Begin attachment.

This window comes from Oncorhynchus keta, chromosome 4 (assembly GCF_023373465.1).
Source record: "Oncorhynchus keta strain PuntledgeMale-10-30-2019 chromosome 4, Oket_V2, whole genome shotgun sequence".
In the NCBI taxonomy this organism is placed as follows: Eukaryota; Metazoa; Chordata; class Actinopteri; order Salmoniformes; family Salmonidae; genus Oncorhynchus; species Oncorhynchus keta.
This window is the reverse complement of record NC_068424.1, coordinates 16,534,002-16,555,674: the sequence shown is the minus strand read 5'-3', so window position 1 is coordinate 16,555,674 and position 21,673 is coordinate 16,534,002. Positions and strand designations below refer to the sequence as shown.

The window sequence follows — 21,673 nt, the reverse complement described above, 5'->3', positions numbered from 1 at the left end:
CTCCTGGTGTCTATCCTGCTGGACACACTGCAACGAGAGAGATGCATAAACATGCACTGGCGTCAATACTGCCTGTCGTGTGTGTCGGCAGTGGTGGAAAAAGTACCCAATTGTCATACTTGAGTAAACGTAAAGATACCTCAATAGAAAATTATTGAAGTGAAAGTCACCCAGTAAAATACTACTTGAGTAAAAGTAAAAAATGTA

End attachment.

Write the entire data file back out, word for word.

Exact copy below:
This window comes from Oncorhynchus keta, chromosome 4 (assembly GCF_023373465.1).
Source record: "Oncorhynchus keta strain PuntledgeMale-10-30-2019 chromosome 4, Oket_V2, whole genome shotgun sequence".
In the NCBI taxonomy this organism is placed as follows: Eukaryota; Metazoa; Chordata; class Actinopteri; order Salmoniformes; family Salmonidae; genus Oncorhynchus; species Oncorhynchus keta.
This window is the reverse complement of record NC_068424.1, coordinates 16,534,002-16,555,674: the sequence shown is the minus strand read 5'-3', so window position 1 is coordinate 16,555,674 and position 21,673 is coordinate 16,534,002. Positions and strand designations below refer to the sequence as shown.

The window sequence follows — 21,673 nt, the reverse complement described above, 5'->3', positions numbered from 1 at the left end:
CTCCTGGTGTCTATCCTGCTGGACACACTGCAACGAGAGAGATGCATAAACATGCACTGGCGTCAATACTGCCTGTCGTGTGTGTCGGCAGTGGTGGAAAAAGTACCCAATTGTCATACTTGAGTAAACGTAAAGATACCTCAATAGAAAATTATTGAAGTGAAAGTCACCCAGTAAAATACTACTTGAGTAAAAGTAAAAAATGTA